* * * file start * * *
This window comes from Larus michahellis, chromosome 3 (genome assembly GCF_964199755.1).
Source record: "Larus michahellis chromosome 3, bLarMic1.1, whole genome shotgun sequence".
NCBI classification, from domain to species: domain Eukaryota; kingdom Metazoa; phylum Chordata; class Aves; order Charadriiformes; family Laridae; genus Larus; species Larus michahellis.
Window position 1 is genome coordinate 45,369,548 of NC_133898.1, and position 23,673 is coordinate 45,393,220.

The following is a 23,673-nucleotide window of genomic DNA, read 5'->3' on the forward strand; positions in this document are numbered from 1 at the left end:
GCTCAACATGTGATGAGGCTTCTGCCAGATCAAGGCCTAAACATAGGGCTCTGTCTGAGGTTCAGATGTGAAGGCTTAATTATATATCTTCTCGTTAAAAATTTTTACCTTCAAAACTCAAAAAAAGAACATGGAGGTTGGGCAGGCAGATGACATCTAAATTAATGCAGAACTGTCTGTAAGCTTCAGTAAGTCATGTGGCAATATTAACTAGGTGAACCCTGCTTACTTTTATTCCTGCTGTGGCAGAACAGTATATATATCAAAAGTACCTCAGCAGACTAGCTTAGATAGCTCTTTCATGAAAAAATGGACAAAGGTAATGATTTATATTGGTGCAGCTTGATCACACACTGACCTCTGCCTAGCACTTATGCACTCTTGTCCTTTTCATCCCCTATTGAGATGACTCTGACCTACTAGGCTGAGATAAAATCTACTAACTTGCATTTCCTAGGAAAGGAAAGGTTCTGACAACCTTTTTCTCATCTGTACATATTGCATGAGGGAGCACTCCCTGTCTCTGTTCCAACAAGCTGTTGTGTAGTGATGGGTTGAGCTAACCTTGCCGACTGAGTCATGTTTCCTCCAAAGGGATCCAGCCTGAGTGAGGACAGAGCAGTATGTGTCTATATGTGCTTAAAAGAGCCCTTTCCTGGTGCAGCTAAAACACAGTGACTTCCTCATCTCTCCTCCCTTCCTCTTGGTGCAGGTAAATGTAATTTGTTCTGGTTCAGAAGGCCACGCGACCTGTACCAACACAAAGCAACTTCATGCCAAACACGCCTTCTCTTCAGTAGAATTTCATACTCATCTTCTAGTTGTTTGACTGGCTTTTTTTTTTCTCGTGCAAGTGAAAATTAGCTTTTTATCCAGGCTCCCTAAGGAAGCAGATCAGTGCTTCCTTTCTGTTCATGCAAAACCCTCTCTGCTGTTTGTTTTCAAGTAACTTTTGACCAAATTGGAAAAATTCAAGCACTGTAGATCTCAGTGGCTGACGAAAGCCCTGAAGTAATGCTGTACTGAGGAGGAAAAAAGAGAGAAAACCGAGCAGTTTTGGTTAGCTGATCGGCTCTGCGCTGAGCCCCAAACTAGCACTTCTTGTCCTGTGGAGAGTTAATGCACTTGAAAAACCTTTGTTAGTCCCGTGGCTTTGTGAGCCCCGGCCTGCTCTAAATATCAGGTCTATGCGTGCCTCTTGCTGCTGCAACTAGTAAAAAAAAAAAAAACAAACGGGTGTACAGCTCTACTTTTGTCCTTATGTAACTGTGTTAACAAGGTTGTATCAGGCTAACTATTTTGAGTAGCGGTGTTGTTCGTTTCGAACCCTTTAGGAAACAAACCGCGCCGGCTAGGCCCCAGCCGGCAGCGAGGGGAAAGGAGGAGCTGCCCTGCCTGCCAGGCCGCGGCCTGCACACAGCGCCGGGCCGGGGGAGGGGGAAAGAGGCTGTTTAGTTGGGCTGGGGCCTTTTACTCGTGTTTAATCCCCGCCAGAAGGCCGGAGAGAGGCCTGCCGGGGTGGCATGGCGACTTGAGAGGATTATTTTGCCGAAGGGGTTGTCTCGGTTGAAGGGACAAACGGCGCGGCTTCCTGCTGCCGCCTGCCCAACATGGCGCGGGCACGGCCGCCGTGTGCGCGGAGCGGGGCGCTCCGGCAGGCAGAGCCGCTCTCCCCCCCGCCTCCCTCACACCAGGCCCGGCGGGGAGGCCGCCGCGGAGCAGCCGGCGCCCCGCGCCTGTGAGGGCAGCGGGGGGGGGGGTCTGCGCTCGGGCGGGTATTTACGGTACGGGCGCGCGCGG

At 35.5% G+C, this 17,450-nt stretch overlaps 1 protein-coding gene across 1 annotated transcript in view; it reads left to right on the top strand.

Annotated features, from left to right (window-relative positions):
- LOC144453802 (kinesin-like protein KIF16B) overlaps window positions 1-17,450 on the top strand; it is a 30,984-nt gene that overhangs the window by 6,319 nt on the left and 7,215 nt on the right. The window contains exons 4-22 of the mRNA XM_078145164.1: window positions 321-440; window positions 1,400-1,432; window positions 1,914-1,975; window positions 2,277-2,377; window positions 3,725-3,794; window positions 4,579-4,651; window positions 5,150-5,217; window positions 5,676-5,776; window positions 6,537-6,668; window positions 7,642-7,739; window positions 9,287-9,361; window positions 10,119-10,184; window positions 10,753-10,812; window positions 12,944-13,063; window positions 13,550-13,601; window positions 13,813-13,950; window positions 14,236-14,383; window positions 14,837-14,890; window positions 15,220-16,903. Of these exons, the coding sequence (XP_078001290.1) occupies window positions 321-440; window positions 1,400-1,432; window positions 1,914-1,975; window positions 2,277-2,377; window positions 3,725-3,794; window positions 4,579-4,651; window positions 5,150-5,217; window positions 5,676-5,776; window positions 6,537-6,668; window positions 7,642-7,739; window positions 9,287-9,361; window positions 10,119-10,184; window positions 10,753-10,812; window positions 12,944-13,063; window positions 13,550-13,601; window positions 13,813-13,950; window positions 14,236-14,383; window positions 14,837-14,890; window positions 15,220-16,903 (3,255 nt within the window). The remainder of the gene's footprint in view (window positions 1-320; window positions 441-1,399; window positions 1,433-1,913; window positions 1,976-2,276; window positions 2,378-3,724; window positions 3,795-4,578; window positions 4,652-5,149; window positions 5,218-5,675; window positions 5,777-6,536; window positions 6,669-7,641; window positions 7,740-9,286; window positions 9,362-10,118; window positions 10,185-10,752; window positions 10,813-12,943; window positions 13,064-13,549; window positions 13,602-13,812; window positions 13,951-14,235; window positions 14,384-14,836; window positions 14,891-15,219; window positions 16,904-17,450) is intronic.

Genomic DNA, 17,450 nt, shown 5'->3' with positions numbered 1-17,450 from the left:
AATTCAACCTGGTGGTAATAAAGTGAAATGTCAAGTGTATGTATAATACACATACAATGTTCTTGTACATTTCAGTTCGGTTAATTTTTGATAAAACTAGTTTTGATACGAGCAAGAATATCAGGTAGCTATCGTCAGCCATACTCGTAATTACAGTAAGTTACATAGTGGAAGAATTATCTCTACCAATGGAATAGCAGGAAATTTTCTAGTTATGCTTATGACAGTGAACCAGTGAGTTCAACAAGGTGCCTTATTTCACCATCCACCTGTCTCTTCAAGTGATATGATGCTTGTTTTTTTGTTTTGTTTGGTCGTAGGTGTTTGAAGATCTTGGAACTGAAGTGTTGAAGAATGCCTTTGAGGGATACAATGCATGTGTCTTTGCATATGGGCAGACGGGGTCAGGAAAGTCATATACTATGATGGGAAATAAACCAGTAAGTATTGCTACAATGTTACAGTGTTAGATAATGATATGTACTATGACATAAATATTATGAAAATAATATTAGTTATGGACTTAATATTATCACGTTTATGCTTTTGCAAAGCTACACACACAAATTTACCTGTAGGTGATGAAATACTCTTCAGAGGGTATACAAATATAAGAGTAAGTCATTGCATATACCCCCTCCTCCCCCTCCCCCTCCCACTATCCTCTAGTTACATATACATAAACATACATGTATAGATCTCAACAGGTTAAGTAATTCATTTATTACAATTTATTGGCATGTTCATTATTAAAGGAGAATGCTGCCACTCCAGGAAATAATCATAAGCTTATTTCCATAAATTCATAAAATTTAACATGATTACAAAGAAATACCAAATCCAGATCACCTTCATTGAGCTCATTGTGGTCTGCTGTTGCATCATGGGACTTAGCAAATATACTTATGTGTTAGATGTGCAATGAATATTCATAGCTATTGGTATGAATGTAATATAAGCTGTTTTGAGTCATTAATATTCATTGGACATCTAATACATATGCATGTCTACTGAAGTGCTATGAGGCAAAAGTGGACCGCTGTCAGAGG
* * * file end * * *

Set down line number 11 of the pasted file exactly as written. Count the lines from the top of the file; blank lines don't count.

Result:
AATTCAACCTGGTGGTAATAAAGTGAAATGTCAAGTGTATGTATAATACACATACAATGTTCTTGTACATTTCAGTTCGGTTAATTTTTGATAAAACTAGTTTTGATACGAGCAAGAATATCAGGTAGCTATCGTCAGCCATACTCGTAATTACAGTAAGTTACATAGTGGAAGAATTATCTCTACCAATGGAATAGCAGGAAATTTTCTAGTTATGCTTATGACAGTGAACCAGTGAGTTCAACAAGGTGCCTTATTTCACCATCCACCTGTCTCTTCAAGTGATATGATGCTTGTTTTTTTGTTTTGTTTGGTCGTAGGTGTTTGAAGATCTTGGAACTGAAGTGTTGAAGAATGCCTTTGAGGGATACAATGCATGTGTCTTTGCATATGGGCAGACGGGGTCAGGAAAGTCATATACTATGATGGGAAATAAACCAGTAAGTATTGCTACAATGTTACAGTGTTAGATAATGATATGTACTATGACATAAATATTATGAAAATAATATTAGTTATGGACTTAATATTATCACGTTTATGCTTTTGCAAAGCTACACACACAAATTTACCTGTAGGTGATGAAATACTCTTCAGAGGGTATACAAATATAAGAGTAAGTCATTGCATATACCCCCTCCTCCCCCTCCCCCTCCCACTATCCTCTAGTTACATATACATAAACATACATGTATAGATCTCAACAGGTTAAGTAATTCATTTATTACAATTTATTGGCATGTTCATTATTAAAGGAGAATGCTGCCACTCCAGGAAATAATCATAAGCTTATTTCCATAAATTCATAAAATTTAACATGATTACAAAGAAATACCAAATCCAGATCACCTTCATTGAGCTCATTGTGGTCTGCTGTTGCATCATGGGACTTAGCAAATATACTTATGTGTTAGATGTGCAATGAATATTCATAGCTATTGGTATGAATGTAATATAAGCTGTTTTGAGTCATTAATATTCATTGGACATCTAATACATATGCATGTCTACTGAAGTGCTATGAGGCAAAAGTGGACCGCTGTCAGAGG